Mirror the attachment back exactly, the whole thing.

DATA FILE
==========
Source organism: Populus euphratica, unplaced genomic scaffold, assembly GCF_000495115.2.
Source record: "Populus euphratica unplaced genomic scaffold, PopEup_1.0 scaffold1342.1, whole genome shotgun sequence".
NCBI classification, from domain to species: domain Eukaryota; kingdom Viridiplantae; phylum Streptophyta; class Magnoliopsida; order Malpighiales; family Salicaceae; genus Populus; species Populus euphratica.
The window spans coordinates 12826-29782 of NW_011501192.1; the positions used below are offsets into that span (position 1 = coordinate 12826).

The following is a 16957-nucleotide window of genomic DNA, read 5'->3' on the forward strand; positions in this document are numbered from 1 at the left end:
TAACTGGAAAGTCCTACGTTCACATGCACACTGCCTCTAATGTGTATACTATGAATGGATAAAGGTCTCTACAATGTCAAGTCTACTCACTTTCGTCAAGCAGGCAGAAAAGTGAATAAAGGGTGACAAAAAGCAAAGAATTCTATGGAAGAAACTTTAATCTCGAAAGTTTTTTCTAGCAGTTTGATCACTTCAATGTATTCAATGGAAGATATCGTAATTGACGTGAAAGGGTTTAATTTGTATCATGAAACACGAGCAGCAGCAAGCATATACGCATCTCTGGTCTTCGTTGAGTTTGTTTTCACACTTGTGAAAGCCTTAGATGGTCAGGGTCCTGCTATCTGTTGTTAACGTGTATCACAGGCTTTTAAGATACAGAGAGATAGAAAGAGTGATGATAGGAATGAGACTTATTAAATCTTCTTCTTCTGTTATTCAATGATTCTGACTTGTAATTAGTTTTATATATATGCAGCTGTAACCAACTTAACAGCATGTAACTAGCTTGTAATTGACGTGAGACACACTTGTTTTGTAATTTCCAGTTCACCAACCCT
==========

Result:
Source organism: Populus euphratica, unplaced genomic scaffold, assembly GCF_000495115.2.
Source record: "Populus euphratica unplaced genomic scaffold, PopEup_1.0 scaffold1342.1, whole genome shotgun sequence".
NCBI classification, from domain to species: domain Eukaryota; kingdom Viridiplantae; phylum Streptophyta; class Magnoliopsida; order Malpighiales; family Salicaceae; genus Populus; species Populus euphratica.
The window spans coordinates 12826-29782 of NW_011501192.1; the positions used below are offsets into that span (position 1 = coordinate 12826).

The following is a 16957-nucleotide window of genomic DNA, read 5'->3' on the forward strand; positions in this document are numbered from 1 at the left end:
TAACTGGAAAGTCCTACGTTCACATGCACACTGCCTCTAATGTGTATACTATGAATGGATAAAGGTCTCTACAATGTCAAGTCTACTCACTTTCGTCAAGCAGGCAGAAAAGTGAATAAAGGGTGACAAAAAGCAAAGAATTCTATGGAAGAAACTTTAATCTCGAAAGTTTTTTCTAGCAGTTTGATCACTTCAATGTATTCAATGGAAGATATCGTAATTGACGTGAAAGGGTTTAATTTGTATCATGAAACACGAGCAGCAGCAAGCATATACGCATCTCTGGTCTTCGTTGAGTTTGTTTTCACACTTGTGAAAGCCTTAGATGGTCAGGGTCCTGCTATCTGTTGTTAACGTGTATCACAGGCTTTTAAGATACAGAGAGATAGAAAGAGTGATGATAGGAATGAGACTTATTAAATCTTCTTCTTCTGTTATTCAATGATTCTGACTTGTAATTAGTTTTATATATATGCAGCTGTAACCAACTTAACAGCATGTAACTAGCTTGTAATTGACGTGAGACACACTTGTTTTGTAATTTCCAGTTCACCAACCCT